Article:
Red Hen Publications

Red Hen Publications — Commentary Collection: The Sorting Hat Horcrux
The Potterverse Essays

Trying to make the Potterverse make sense since 2003!

Rowling tacitly shot my replacement for this particular theory down, too. But I still think the theory of Horcrux creation that I and my fellow travelers worked out was much more elegant than Rowling’s. Frankly, Rowling doesn’t even appear to actually have one. But that has never stopped her from spouting out unconsidered statements that contradict other peoples’ attempts. Consequently, I’m sticking to mine, thank you.

But that is neither here nor there.

• • • •

The primary thing against this particular discarded theory, is the the issue of timing. After the fandom finally had the information that Horcruxes were our underlying problem, a lot of us spent the following couple of years debating the mechanics and probable procedure of creating them. Rather a lot of fans write fanfic, after all. An author ideally needs to have some idea about these things. And theorists will tinker with anything.

One of the issues hotly debated was whether or not the Horcrux had to be made at the same time as the murder which went into making it. Due to some of the above unconsidered statements regarding Horcruxes which we had received from Rowling, I was inclined to drag my feet over whether or not the two needed to take place at the same time.

It was only after we got a few more cases of Rowling popping off with something that contradicted herself that I finally capitulated on the issue. The majority view on Horcruxes is that, yes, they have to be made at the same time, and in the same place, as the murder which creates them.

Which right off the top, disallows this one. Because the only way it works is if they don’t.

Still, it was an interesting exercise in connecting dots. Even if the dots turned out to be illusionary.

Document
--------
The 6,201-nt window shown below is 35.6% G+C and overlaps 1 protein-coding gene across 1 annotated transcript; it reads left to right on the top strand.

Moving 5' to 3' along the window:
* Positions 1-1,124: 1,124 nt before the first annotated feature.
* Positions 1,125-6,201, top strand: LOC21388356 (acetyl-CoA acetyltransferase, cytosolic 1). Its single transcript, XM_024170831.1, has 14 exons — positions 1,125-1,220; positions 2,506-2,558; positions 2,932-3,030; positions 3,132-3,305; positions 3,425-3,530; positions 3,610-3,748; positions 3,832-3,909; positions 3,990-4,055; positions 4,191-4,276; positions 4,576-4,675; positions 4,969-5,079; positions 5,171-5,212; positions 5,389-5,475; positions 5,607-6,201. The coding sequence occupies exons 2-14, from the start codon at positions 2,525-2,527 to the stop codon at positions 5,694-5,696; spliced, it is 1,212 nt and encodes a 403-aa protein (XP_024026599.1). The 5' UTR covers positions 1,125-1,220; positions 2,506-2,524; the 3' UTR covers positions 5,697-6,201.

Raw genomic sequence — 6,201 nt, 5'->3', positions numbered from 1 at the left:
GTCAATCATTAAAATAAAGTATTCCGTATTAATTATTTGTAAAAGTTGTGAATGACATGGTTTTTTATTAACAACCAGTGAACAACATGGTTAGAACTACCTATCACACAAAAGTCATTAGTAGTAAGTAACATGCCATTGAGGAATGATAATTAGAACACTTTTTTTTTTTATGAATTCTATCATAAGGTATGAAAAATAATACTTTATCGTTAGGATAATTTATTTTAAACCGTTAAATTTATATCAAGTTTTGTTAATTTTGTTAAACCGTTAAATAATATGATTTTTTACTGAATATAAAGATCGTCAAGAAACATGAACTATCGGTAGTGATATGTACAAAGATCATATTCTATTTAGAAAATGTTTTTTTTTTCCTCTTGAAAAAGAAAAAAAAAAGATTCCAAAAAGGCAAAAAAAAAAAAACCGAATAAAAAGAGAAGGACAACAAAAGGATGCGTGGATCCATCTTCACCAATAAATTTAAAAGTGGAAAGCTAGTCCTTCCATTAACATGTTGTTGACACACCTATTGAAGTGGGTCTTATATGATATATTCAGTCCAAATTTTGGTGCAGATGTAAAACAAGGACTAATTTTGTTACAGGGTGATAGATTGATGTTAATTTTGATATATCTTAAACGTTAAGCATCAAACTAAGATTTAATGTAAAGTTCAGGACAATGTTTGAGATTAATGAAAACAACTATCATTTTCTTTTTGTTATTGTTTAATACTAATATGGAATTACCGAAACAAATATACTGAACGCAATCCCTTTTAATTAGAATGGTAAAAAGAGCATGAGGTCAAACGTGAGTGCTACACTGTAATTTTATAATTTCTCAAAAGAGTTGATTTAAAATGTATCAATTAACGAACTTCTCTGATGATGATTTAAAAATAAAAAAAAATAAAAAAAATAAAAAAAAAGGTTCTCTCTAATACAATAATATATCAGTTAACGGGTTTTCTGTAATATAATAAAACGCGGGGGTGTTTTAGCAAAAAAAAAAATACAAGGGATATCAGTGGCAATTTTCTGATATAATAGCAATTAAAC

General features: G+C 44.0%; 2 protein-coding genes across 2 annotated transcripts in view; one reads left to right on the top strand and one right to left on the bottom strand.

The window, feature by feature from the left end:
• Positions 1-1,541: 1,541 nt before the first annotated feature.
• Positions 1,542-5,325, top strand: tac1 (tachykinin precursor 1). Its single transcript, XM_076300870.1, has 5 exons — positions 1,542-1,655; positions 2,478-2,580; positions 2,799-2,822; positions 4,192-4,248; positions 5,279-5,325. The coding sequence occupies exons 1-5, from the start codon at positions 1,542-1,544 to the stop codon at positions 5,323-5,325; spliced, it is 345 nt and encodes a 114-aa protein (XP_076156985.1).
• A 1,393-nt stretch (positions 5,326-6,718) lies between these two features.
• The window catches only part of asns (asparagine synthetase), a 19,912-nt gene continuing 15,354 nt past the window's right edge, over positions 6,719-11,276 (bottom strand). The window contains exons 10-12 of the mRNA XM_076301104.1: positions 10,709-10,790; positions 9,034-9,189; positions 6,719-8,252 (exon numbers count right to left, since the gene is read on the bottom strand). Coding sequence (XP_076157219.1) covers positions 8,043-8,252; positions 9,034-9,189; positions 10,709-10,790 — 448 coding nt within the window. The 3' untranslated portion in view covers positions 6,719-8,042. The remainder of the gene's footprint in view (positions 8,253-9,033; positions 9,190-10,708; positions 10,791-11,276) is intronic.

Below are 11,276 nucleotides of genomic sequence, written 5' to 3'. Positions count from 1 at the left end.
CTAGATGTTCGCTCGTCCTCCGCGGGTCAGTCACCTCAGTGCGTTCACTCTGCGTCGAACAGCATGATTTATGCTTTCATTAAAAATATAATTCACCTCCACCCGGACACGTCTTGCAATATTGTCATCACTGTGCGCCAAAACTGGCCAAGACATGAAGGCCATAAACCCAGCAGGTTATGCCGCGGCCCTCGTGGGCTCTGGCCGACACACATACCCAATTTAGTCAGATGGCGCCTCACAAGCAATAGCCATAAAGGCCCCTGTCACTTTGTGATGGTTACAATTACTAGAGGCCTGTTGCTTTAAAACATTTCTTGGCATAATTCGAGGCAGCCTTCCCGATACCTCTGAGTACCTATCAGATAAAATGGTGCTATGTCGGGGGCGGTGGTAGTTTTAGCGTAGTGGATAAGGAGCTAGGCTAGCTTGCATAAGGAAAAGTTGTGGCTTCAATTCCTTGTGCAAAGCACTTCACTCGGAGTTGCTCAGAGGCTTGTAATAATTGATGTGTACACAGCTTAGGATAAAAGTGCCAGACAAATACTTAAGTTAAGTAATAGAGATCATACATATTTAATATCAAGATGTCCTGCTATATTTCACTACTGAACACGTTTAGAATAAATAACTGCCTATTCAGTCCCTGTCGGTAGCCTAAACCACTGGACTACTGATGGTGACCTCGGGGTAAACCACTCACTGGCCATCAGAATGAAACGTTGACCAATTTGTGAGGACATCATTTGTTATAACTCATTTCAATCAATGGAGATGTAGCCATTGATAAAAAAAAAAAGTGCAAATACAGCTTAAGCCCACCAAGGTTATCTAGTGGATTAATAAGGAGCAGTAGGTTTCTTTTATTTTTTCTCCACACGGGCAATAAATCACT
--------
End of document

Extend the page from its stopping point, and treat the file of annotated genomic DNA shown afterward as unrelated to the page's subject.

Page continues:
And, for the record, although I have indeed dispensed with the Sorting Hat as Horcrux theory, most of the rest of this reasoning is still in play. You’ll find it repeated over in the essay on the Hogwarts Houses over in the Wide, Wide (Wizarding) World Collection.

• • • •

Tom Riddle seems to have held back from attempting to create his final Horcrux of a projected set of six for something over 20 years. But he certainly didn’t hold back from creating that final Horcrux for over 20 years on the off chance that there might someday be a Prophecy out there with his name on it.

I honestly think that he was reserving that last Horcrux for a particular murder. One that he had never managed to figure out a workable, risk-free way to accomplish.

I think he was saving that one up for the death of Albus Dumbledore.

But then the Trelawney Prophecy turned up, and he decided that killing an infant “child of Prophecy” and using that murder for his last Horcrux was an even better idea.

He would arrange for Dumbledore’s death by some other means. (Which is why I think that Snape was really sent to Hogwarts, and expected to take the DADA position — which would assure that he would be out of the school within the year. He wasn’t sent in as a spy but as a potential assassin.)

All of which is a big whopping clue that if anyone is to figure out what that “mystery Horcrux” is they will need to determine it from Voldemort’s past actions.

And the probable effects of those actions.

And that we probably had all the puzzle pieces we need to do that by now.

If I was right, we have had some of those pieces for a Long Time now.

And we have done nothing but complain about them.

• • • •

We the fans have been carping and creebing for years about the depiction of Slytherin House. Ever since about Book 2. (We mostly just accepted it in Book 1. Harry saw very little of Slytherin House in book 1. Just Malfoy and his goons, and the Quidditch team. And Snape who went out of his way to be combative.)

We have since been told outright that people trailed after young Tom Riddle, and later Voldemort, for a pretty wide variety of personal reasons over the years. And Slytherin House doesn’t have a monopoly on any of them.

Doesn’t it begin to look just a bit suspicious that despite a fairly wide variety of reasons for people to tag along after Tom Riddle, such a whopping majority of his “future followers” seem to have landed in only one House?

In my own case; I have been grousing for years that Malfoy’s assumption of “entitlement” hadn’t anything to do with “ambition” by my reckoning.

It has finally caught up to me that this is not sloppy writing; this is a CLUE.

• • • •

And now that we’ve met Horace Slughorn, it is even more obvious that Tom Riddle waltzed in and stole his House right out from under him.